Student Involvement: As part of the UPREP program, the student will play an integral role in preparing for hosting the week-long summer workshop, focusing on the creation of a workshop manual and reading handbook. The student would be involved with researching both rare books and manuscripts in the Cushing as well as digital archives and also exploring contemporary debates over digital and print media.
Required Skills & Interest: An interest in book history, early modern studies, and the history of media would be beneficial but the actual hands-on skills described in the project would be acquired over the semester.
Benefits to Student & Faculty: As part of this UPREP, the student will have the opportunity to hone their research skills under the guidance of Dr. Ezell and Kevin O’Sullivan (Curator of Rare Books & Manuscripts, Cushing Library), during the appraisal and selection of primary sources to be utilized as examples during the Folger Institute course. The student will also gain first-hand experience of the design and promotion of a high-profile public humanities outreach event, involving multiple campus partners. In return, the faculty will benefit from the additional assistance in making preparations for this ambitious program.
Description: The World Shakespeare Bibliography Online (WSB Online) contains entries for professional Shakespearean performances (plays, mixed media performances, musical performances, films, opera and ballet premiers, recorded music, radio broadcasts, and staged and recorded readings) from all over the world. Performance entries in the WSB Online include information about where and when the plays are produced, theatre companies, key personnel (director, dramaturg, translator, adapter, set design, costume design, etc.), production languages, and reviews. The student selected for the Shakespearean Performance History project will learn about all these production aspects and will also learn how to create entries for the World Shakespeare Bibliography.
Student Involvement: The student selected for the Shakespearean Performance History project will gather data through theatre-company websites, occasional correspondence with theatre companies, books, theatre publications and databases, performance reviews, and articles; will determine what data needs to be included in the WSB Online; will research histories of particular productions; and will compose and submit entries to the WSB’s editors. The student will be guided through each stage of this process and will also get to see the entries published to the WSB Online.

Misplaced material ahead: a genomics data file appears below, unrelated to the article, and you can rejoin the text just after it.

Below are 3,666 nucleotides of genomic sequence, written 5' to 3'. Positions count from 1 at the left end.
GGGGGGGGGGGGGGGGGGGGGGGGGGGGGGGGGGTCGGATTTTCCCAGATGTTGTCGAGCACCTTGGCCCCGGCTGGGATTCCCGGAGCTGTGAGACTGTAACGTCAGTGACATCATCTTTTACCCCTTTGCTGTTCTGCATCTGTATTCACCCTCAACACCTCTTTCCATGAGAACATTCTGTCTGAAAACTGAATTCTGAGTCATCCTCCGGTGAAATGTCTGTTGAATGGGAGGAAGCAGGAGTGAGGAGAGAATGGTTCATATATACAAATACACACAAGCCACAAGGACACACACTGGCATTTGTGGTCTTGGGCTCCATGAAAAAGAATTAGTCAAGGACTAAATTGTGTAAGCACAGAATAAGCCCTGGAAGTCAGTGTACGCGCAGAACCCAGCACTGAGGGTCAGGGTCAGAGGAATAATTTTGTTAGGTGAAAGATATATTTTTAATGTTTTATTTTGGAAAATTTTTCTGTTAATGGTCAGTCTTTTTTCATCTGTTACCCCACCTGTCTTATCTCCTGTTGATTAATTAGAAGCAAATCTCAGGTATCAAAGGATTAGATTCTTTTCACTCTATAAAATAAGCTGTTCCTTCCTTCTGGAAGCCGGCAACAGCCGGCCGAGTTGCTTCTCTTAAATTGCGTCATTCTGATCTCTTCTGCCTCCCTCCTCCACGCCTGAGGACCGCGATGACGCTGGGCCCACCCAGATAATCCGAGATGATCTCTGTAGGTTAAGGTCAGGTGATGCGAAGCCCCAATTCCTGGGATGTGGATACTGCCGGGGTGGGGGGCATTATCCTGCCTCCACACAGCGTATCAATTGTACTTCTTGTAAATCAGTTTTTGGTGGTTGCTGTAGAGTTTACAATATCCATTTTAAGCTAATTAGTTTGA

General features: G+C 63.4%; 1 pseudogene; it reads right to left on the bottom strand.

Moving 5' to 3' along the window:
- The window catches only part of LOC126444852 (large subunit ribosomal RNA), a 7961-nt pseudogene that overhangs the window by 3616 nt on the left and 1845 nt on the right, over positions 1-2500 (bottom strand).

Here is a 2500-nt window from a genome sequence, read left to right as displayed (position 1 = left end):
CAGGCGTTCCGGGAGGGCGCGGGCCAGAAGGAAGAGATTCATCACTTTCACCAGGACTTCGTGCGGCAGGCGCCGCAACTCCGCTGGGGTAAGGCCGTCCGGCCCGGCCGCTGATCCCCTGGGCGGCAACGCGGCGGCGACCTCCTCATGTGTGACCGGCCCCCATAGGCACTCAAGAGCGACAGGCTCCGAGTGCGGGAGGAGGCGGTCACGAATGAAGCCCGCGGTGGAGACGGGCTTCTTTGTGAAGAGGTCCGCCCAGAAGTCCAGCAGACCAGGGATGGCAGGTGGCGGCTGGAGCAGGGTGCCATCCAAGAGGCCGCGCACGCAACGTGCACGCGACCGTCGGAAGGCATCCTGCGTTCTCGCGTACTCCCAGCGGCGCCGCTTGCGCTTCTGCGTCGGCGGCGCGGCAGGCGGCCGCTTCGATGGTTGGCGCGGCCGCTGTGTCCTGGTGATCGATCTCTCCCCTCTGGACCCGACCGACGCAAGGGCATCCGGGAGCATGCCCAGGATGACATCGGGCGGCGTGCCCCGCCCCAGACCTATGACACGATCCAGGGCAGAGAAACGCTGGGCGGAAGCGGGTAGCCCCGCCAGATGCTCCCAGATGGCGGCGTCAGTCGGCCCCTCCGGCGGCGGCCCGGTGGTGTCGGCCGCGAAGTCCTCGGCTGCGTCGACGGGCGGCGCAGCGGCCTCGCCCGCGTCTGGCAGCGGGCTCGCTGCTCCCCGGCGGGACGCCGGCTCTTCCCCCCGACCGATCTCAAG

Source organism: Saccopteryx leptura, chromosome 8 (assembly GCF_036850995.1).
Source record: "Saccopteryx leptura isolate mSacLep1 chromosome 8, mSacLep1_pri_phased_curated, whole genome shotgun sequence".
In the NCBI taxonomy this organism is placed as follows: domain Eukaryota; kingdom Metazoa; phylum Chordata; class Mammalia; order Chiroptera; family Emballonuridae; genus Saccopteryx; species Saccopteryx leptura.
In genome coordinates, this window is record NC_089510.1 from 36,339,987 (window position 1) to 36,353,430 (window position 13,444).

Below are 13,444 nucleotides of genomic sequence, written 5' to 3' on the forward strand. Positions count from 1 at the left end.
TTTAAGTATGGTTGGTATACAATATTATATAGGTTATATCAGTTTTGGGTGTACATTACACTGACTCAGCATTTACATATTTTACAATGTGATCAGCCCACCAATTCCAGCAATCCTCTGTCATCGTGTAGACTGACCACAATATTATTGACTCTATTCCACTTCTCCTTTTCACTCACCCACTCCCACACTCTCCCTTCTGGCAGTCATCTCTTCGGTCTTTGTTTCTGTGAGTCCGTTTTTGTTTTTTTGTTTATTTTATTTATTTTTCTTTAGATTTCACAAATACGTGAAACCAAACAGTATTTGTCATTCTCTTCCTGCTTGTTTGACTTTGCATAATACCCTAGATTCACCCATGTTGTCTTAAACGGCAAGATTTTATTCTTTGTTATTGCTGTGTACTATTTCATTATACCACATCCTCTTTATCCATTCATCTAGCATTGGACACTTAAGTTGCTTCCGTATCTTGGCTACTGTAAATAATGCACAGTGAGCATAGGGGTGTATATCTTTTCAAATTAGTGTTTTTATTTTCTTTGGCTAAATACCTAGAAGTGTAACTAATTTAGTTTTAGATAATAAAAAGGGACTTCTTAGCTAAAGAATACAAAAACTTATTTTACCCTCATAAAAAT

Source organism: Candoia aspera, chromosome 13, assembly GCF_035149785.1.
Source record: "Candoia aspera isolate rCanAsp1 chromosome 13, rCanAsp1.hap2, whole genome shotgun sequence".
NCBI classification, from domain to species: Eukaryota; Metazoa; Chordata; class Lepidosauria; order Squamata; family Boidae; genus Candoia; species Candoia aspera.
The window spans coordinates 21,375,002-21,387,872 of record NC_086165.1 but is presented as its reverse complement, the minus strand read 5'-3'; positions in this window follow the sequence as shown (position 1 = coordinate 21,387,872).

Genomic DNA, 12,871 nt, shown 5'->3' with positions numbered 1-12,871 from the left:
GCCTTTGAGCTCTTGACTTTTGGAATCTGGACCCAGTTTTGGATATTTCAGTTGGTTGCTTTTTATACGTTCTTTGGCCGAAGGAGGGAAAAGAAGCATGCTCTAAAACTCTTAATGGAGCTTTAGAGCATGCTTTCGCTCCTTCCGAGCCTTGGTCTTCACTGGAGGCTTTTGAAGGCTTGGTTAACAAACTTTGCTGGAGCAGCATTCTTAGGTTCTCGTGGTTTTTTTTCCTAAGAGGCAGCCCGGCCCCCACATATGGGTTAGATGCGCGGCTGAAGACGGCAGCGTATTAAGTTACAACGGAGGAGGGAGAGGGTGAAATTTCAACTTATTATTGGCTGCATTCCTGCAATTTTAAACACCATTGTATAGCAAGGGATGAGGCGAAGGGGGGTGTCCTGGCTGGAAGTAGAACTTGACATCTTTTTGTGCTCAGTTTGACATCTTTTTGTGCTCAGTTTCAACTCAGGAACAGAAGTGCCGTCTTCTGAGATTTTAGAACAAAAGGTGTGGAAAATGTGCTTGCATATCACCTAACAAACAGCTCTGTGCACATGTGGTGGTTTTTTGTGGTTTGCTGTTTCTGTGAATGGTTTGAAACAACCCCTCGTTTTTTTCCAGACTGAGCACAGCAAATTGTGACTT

Required Skills & Interest: The student should be interested in Shakespearean performances and researching these performances. The student should be familiar with searching for items using electronic databases and Evans Library’s LibCat and Get It For Me systems. The student needs to be able to use Microsoft Word and Google Drive (including spreadsheets). Although reading knowledge of a foreign language isn’t required, it’s useful for this project. A detail-oriented, intellectually curious student would be best for this position.
Benefits to Student & Faculty: The student will develop skills in research and bibliography and will learn a great deal about Shakespearean performances, as well as trends in production techniques and performance scholarship, from all over the world. Additionally, the student will benefit from involvement in an ongoing and well-established digital project that is crucial to early modern and Shakespearean scholarship. This could help prepare the student for a career in editing or publishing as well as provide training that will be useful in graduate school. The meticulous research and analytic skills gained by participating in this digital project, not to mention the exposure to arts and culture around the world, will stand this student in good stead. Faculty members will benefit from the student’s work because it will directly impact the number of performances added to the WSB Online, which will make the WSB a better research tool for faculty. The WSB’s workload is always high, and there is a backlog of performances to be entered into the WSB Online.
Description: Continued development of an online database of all adaptations of the Old English epic, Beowulf. At present the database contains about 450 entries and can be seen at beowulf.dh.tamu.edu.
Student Involvement: The work will include information gathering and fact-checking, with additional tasks being formulated to fit the student’s interests and abilities.
Required Skills & Interest: The project requires a detail-oriented person who can keep good records and manage tasks in a highly organized way. An interest in medieval literature is helpful but not necessary.
Benefits to Student & Faculty: The benefit to me is continued development of this major research project, which I hope to complete in 2020. The student will benefit from direct engagement with ongoing faculty research, with the possibility of an ENGL 485 built around little-known Beowulf materials in modern pop culture.